Cataract in children
Choosing to operate in cases of paediatric cataract depends on a range of factors
Writing in 1982, Noel Rice and David Taylor said that “bilateral congenital cataract is the most common cause of potentially treatable blindness in infancy”. That remains the case, according to Chris Lloyd MD, who was speaking at the Annual Conference of the Irish College of Ophthalmologists in Galway, Ireland.
Studies have suggested that the incidence of cataract in infants is about 2.5 per 10,000, increasing to about 3.5 per 10,000 by the age of 15. Cataract is not a diagnosis, however, said Dr Lloyd, who is Consultant paediatric ophthalmologist at Great Ormond Street Hospital for Children in London, UK.
“Cataract is derived from the Greek word for waterfall, and it tells you there’s a whitish opacity in the lens. But the severity of the opacity can vary,” he said.
“Prolonged early monocular visual deprivation in infancy causes irreversible neurological changes – you develop an abnormal lateral geniculate nucleus and an abnormal occipital cortex,” said Dr Lloyd. Early intervention – of some kind – is therefore crucial.
The density of the cataract will determine whether it requires conservative management or surgical intervention, and studies have shown that with surgery, results were best where children with unilateral cataract had surgery by six-to-eight weeks, while in the bilateral group results were best at eight-to-10 weeks (Birch et al, J AAPOS. 2009 Feb; 13(1): 67–71).
Lensectomy – removing the lens without inserting an implant lens – remains the gold standard procedure for young infants, said Dr Lloyd, who expressed uncertainty about the benefit of implanting intraocular lenses in infants. “Infant eyes are small, they have a hypoplastic and vascular iris, they’ve got an immature trabecular meshwork, the anterior chamber is shallow, and the eyes are floppy – the sclera is not rigid.”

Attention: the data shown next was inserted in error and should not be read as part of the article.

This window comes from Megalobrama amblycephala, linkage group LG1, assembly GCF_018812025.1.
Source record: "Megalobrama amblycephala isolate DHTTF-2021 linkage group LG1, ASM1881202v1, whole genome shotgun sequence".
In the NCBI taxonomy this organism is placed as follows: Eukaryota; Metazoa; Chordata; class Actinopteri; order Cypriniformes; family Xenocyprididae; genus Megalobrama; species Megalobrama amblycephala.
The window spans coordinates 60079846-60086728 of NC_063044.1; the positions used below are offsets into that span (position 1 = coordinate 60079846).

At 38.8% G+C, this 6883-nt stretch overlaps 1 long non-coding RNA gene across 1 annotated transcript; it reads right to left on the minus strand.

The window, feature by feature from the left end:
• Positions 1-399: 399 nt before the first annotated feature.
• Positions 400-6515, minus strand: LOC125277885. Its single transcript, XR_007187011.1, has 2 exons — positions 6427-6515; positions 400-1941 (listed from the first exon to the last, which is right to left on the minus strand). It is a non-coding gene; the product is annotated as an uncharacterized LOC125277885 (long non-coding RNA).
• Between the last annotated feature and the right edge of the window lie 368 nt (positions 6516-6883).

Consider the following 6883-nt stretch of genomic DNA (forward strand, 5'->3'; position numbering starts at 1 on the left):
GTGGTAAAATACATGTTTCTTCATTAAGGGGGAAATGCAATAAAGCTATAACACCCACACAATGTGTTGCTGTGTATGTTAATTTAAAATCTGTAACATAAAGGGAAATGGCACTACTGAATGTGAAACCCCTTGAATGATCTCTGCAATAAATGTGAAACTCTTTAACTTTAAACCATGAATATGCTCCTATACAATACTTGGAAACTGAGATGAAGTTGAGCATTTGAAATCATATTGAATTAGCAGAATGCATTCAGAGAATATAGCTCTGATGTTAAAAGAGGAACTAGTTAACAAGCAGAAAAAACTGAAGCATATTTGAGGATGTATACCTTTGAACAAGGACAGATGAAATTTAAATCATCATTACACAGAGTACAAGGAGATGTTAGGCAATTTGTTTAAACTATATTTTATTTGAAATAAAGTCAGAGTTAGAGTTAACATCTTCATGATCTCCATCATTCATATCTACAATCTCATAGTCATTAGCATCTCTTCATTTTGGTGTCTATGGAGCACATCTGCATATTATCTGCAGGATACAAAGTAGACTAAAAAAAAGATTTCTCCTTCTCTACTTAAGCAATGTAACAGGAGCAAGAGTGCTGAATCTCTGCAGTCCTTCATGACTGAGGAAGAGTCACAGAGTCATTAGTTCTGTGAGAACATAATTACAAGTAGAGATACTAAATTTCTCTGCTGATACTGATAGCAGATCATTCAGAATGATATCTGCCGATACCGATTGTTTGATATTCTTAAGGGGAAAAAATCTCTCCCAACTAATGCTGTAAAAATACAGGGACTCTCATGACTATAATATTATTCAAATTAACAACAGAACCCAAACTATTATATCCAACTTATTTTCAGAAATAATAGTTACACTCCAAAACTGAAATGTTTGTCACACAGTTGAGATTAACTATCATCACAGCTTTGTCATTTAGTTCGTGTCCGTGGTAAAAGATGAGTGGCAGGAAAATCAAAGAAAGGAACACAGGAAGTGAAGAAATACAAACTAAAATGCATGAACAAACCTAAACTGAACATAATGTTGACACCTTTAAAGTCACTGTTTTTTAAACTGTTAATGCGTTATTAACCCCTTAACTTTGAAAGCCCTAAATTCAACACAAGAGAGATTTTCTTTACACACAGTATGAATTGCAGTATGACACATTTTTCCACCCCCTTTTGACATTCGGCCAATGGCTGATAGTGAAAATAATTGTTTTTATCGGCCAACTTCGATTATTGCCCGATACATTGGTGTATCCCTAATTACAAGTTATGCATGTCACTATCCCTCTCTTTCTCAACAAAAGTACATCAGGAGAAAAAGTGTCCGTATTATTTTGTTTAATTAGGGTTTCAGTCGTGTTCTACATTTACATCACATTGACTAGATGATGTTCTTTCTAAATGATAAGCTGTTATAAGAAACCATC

Studies such as the IOLunder2 and the Infant Aphakia Treatment Study (IATS) suggest that visual acuity results were not significantly different between patients that received a lens and those that did not. There were, however, more reoperations in the implant group, while strabismus was slightly increased in children that received contact lenses.
If a child is put to sleep, Dr Lloyd is adamant that the anaesthetic not be wasted. Checking intraocular pressure, corneal diameters, B-scan ultrasonography, pachymetry, keratometry, biometry – are all things that should be done while the opportunity is there. In children under 5, a surgical posterior capsulorhexis and anterior vitrectomy is essential: “If you don’t do this, the visual axis will opacify within weeks and you’ll end up having to come back to carry out a YAG or a surgical capsulotomy.”
Where lenses are required, allowances must be made for myopic shift related to growth of the eye, and Dr Lloyd recommends a table produced by Dr Scott McClatchey from San Diego that helps calculate appropriate IOL power.